Colorado Secretary of State Jena Griswold speaks to reporters about Colorado’s primary election at the Denver Elections Division offices on June 28, 2022. (Quentin Young/Colorado Newsline)
The Colorado secretary of state declined to say whether she will grant ballot access to former President Donald Trump, who is running for president in 2024.
“We are going to officially decline to comment at this time,” Annie Orloff, spokesperson for Democratic Secretary Jena Griswold, said in response to an inquiry from Colorado Newsline.
In Colorado the secretary of state has authority over the ballot qualification process.
The absence of an affirmative response from Griswold to the question of whether Trump’s name will be permitted to appear on the Colorado presidential ballot comes as pressure for her to deny ballot access on constitutional grounds intensifies and a watchdog group says lawsuits over the matter are assured.
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Many pro-democracy advocates say the insurrection disqualification clause in Section 3 of the 14 Amendment bars Trump from public office. The nonprofit advocacy groups Free Speech For People and Mi Familia Vota Education Fund invoked that clause Wednesday when they sent letters to the chief election officials in nine states, including Griswold in Colorado, requesting that they exclude Trump, a Republican, from their state’s ballots.
“Criminal prosecutions will establish Trump’s liability under the law. But the enforcement of Section 3 of the Fourteenth Amendment against Trump will ensure that our republic is protected and that this insurrectionist-in-chief is forever disqualified from holding any future public office,” Free Speech For People President John Bonifaz said in a statement.
Other states targeted by the group are California, Georgia, Massachusetts, Michigan, New York, North Carolina, Oregon and Pennsylvania. The groups previously made a similar request in Nevada.
The watchdog group Citizens for Responsibility and Ethics in Washington has sent similar letters to secretaries of state and attorneys general, according to Donald K. Sherman, CREW’s executive vice president and chief counsel.
“Donald Trump took an oath to defend the Constitution. There was an insurrection. Donald Trump participated in it, in violation of his oath. And, you know, 2 plus 2 equals 4, and Section 3 of the 14th Amendment says you can’t do that,” Sherman wrote in an email Wednesday.
Newsline contacted Colorado Republican Party chair Dave Williams for comment but did not immediately receive a response.
One way or another, people are getting sued.
– Donald K. Sherman, of CREW
Adopted after the Civil War to deal with officials in the former Confederacy, Section 3 of the 14th Amendment says, “No person shall … hold any office, civil or military, under the United States … who, having previously taken an oath … to support the Constitution of the United States, shall have engaged in insurrection or rebellion against the same, or given aid or comfort to the enemies thereof.”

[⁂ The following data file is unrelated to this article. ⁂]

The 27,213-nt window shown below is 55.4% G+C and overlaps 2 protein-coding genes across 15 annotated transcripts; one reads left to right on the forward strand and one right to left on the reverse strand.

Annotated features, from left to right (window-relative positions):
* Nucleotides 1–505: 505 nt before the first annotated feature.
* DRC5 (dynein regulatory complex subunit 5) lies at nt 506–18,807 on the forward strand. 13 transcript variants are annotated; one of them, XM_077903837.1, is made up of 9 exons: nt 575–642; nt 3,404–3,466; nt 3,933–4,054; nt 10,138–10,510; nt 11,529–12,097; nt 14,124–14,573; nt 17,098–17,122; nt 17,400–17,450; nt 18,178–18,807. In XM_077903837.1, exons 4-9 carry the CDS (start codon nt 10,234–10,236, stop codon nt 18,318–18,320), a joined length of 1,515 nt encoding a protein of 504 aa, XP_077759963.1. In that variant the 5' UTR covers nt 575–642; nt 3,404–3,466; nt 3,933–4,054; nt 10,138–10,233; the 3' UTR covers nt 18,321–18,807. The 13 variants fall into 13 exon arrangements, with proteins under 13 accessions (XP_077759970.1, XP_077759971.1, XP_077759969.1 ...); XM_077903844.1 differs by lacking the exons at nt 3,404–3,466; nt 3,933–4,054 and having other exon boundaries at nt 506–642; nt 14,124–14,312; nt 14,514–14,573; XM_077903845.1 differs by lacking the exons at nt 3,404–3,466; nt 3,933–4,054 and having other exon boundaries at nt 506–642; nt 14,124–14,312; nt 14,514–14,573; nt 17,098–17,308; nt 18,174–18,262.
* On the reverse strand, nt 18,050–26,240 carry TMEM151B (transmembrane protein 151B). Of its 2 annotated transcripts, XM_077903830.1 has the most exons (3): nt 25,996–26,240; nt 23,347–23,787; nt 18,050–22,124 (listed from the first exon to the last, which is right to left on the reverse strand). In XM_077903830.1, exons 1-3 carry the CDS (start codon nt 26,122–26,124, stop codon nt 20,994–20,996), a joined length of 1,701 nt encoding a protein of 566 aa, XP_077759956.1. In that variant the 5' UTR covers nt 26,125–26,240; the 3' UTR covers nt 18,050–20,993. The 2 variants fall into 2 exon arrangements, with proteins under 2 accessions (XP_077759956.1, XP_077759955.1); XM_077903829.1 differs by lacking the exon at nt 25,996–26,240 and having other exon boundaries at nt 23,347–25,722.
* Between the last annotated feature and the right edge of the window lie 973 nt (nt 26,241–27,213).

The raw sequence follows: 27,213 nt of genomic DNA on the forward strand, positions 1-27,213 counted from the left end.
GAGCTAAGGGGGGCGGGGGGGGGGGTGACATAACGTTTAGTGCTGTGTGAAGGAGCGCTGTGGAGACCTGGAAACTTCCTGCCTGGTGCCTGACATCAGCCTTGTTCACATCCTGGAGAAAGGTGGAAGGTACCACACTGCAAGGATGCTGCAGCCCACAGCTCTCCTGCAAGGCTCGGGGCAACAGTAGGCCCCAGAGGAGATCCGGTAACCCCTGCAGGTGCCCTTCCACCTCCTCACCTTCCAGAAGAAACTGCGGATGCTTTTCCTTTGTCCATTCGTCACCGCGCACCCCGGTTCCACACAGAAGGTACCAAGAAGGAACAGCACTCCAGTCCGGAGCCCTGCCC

Democracy advocates argue that Trump violated the disqualification clause with his actions around the Jan. 6, 2021, insurrection at the U.S. Capitol. Among other authorities that blame him for the attack, the House committee investigating Jan. 6 accused him of inciting an “insurrection.”
CREW represented plaintiffs who in September successfully sued to have Couy Griffin, a former Republican county commissioner in Otero County, New Mexico, excluded from office under Section 3 of the 14th Amendment. He was the first elected official since 1869 to be barred from office based on the disqualification clause. Griffin was part of the pro-Trump mob that stormed the Capitol.
CREW plans more such lawsuits.
“One way or another, people are getting sued,” Sherman said in a Newsline interview in April. “Maybe a secretary of state removes Trump from the ballot affirmatively, or blocks him from getting on the ballot affirmatively — Trump will sue them. If they don’t remove him, and they decide to put him on the ballot, I imagine some of these folks will get sued by people like us on behalf of constituents in those states.”
Sherman declined to discuss where CREW might file disqualification lawsuits. But he said it is important for CREW “to bring a case that is likely to succeed early enough in the process to provide clarity.”
About the prospect of filing a lawsuit in Colorado, Sherman said, “I think that there are attractive factors with respect to Colorado. You know, not the least of which that there’s a 10th Circuit opinion written by now-Justice Gorsuch precisely on this point.”
In 2012, when current Supreme Court Justice Neil Gorsuch was serving as a U.S. Court of Appeals judge in Denver, the court affirmed in Hassan v. Colorado that states may “exclude from the ballot candidates who are constitutionally prohibited from assuming office.”
In their letter, Free Speech For People and Mi Familia Vota Education Fund cite the Hassan case in noting that a secretary of state can similarly bar someone from the presidential ballot if they do not satisfy the U.S. Constitution’s age or citizenship criteria, as Republican Scott Gessler, then the Colorado secretary of state, did in the Hassan case.
The deadline for Griswold to certify names for the 2024 Colorado presidential primary ballot is Jan. 5.
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